Rahm’s BFF, former CPS CEO Forrest Claypool hired a consulting firm with no experience in special education to rewrite sped the special education handbook and practices. This led, in part, to the take-over of special education by the Illinois State Board of Education.

One more CPS disaster.

Plus CPS has gone through more CEO’s and administrative leadership under Rahm than Donald Trump has gone through cabinet members.


I know something about schools what with being a 30-year teacher and all.

I’m not an expert of election strategies.

Clearly Rahm has decided to take a different route than I suggest and claim public school success.

Even in the face of facts.

Perhaps he has looked at what works for President Trump and thinks he can get away with it too.

The Tribune reports Rahm has a union-backed front group that is producing advertisements lauding Chicago public school success. His ads feature the current CEO, Janice Jackson.

What am I missing?



The Rahm/Daley tiff. There are no sure things a year away.

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Banker Bill Daley comes to the defense of his older brother.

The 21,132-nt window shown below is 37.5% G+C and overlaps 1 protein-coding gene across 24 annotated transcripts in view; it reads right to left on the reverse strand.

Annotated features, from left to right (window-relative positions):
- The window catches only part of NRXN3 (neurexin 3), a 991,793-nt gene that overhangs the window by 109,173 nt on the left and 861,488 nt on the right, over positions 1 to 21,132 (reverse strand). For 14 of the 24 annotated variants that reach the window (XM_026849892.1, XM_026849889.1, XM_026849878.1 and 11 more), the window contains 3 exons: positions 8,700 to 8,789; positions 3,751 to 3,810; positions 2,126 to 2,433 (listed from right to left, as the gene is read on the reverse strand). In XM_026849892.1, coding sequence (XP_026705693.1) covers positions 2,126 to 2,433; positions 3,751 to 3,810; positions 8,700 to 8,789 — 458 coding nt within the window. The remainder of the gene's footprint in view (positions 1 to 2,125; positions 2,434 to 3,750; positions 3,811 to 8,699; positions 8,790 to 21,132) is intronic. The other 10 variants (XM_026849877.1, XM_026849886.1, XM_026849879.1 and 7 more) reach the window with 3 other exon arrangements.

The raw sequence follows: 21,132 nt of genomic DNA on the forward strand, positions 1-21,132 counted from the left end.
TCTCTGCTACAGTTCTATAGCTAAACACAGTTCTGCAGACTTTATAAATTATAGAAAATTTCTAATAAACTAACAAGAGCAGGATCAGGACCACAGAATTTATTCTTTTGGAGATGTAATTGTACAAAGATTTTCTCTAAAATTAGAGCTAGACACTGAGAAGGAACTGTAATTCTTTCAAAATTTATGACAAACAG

I wonder.

If Rahm feels he is in a good place to be re-elected Mayor next Spring, why is he getting into a fight with the Daley brothers?

In case you missed it because you were concentrating on the big news story of the weekend: Whether it was wrong for a comedian hired to tell topical jokes, to make fun of people in power at a dinner of news reporters and celebrities in Washington?

My view is Michelle Wolf was just doing her job, a job which doesn’t even require her talent these days.

Michelle Wolf’s language was blue, but nothing compared to the real news coming out of the Trump administration. And, what? Did they not see her act before they hired her?

Back to the Rahm/Daley tiff.

Seven years in, Rahm is still blaming his predecessor for stuff.

Banker brother Bill Daley came to Richie’s defense by pointing out that Richie never blamed Harold Washington when he screwed up.

Blamed Harold Washington for what is what I want to know?

It just seems to me that getting into this kind of fight is not a sign of political confidence.

Even with Rahm’s famous rolodex.

The fact that he is attracting more opponents, a new one on a weekly basis, is a good news/bad news situation.

The good news is that more candidates in the race make it difficult for him to break through 50% in the primary.

The bad news is that progressives have not rallied around a single candidate to oppose Rahm. It would seem to me that the plan is to at least beat Paul Vallas and Garry McCarthy and then to face Rahm in a run-off.

The money behind Rahm is impressive.

The new filing includes three major trade unions: the Ironworkers Political Fund ($250,000); Chicago Regional Council of Carpenters PAC ($100,000) and IBEW Local 134 ($50,000). 

The carpenters are part of the investment group that purchased the Chicago Sun-Times.